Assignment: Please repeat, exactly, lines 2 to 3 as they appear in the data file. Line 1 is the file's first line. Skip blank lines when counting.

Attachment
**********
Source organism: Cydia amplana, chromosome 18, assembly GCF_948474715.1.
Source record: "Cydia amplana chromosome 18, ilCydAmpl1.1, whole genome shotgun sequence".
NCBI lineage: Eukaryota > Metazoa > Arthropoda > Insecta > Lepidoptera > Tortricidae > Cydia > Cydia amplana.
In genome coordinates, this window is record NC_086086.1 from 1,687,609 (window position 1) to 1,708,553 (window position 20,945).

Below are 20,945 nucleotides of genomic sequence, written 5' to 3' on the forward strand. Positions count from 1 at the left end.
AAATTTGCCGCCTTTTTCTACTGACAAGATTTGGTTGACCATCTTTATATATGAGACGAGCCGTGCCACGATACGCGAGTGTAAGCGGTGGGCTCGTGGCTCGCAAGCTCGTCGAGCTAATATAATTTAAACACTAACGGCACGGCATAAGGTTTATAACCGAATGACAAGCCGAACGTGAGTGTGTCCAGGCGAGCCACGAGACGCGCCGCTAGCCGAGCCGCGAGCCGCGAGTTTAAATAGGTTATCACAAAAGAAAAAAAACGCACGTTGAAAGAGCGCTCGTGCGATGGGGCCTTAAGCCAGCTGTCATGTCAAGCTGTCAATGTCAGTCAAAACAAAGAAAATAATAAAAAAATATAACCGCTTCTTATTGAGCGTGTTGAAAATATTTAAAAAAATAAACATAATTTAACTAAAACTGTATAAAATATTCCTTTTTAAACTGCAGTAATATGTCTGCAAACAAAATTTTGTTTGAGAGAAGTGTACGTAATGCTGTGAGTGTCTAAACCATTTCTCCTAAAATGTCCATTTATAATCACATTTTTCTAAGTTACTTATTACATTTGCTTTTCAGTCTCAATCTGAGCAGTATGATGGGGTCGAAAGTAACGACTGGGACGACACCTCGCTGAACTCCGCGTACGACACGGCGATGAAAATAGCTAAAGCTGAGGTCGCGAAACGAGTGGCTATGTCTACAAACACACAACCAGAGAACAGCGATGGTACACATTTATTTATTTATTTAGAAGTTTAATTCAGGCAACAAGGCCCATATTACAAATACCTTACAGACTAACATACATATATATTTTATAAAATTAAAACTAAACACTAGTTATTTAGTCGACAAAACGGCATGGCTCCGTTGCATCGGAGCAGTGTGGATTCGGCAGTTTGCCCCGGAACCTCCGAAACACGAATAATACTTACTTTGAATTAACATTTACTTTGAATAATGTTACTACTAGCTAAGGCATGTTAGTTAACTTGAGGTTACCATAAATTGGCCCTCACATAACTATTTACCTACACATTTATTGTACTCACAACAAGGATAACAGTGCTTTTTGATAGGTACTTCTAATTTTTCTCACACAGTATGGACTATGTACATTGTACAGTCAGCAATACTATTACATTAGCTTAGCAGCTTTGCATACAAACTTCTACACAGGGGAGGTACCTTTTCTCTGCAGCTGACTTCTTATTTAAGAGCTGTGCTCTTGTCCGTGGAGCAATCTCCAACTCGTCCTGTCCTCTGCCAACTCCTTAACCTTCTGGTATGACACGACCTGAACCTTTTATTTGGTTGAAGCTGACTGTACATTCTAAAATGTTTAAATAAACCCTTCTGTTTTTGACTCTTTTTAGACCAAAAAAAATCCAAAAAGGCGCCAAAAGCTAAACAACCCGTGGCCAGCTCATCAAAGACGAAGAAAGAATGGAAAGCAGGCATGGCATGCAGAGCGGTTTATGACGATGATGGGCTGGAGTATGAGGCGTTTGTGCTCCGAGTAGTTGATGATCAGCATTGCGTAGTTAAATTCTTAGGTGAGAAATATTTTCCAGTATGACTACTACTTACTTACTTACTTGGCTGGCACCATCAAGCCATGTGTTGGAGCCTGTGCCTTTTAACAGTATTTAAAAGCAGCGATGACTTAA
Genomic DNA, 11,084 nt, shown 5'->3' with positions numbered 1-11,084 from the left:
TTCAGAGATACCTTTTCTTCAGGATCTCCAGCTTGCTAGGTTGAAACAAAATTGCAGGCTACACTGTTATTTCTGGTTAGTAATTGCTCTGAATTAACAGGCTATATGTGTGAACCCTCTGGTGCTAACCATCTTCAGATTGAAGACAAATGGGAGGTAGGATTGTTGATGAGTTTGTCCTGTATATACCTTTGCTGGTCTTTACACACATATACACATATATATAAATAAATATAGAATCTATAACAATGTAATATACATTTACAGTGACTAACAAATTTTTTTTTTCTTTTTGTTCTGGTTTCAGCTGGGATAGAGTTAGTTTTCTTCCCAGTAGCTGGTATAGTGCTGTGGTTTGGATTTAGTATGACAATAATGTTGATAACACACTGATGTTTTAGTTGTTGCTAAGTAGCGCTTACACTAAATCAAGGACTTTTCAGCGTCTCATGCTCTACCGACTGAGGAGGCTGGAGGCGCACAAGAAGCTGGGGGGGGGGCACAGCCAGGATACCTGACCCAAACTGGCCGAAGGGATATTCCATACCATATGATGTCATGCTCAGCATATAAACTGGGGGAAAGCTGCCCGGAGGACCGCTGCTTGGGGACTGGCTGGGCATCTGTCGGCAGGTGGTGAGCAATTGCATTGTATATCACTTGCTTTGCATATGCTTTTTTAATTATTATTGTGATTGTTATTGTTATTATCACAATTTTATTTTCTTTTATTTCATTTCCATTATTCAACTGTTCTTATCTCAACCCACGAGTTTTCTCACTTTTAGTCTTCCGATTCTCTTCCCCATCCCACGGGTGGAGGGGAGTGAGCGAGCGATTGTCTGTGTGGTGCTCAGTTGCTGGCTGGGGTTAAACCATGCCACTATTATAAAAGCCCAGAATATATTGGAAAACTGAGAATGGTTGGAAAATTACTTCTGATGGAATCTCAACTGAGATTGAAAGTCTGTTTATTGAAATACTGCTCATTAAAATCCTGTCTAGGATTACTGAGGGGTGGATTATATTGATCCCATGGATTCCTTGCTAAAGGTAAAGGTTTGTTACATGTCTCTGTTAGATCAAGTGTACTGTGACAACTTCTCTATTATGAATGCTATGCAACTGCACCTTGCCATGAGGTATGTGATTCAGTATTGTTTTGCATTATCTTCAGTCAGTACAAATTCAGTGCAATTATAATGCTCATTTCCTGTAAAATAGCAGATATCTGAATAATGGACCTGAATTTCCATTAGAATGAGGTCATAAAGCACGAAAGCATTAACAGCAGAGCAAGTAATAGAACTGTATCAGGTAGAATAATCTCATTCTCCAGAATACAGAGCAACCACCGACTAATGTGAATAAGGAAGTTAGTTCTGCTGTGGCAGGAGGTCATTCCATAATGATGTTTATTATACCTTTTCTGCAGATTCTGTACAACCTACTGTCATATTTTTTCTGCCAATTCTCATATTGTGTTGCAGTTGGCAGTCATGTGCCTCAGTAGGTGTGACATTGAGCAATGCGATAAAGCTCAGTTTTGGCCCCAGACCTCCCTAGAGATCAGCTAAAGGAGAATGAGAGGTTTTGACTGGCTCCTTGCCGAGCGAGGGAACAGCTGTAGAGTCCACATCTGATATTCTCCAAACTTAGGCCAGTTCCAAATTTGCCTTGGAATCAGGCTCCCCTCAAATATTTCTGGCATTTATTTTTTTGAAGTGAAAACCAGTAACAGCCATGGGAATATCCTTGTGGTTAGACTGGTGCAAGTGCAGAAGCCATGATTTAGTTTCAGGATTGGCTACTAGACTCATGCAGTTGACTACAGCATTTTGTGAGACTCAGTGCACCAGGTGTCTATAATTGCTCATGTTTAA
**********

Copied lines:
Source record: "Cydia amplana chromosome 18, ilCydAmpl1.1, whole genome shotgun sequence".
NCBI lineage: Eukaryota > Metazoa > Arthropoda > Insecta > Lepidoptera > Tortricidae > Cydia > Cydia amplana.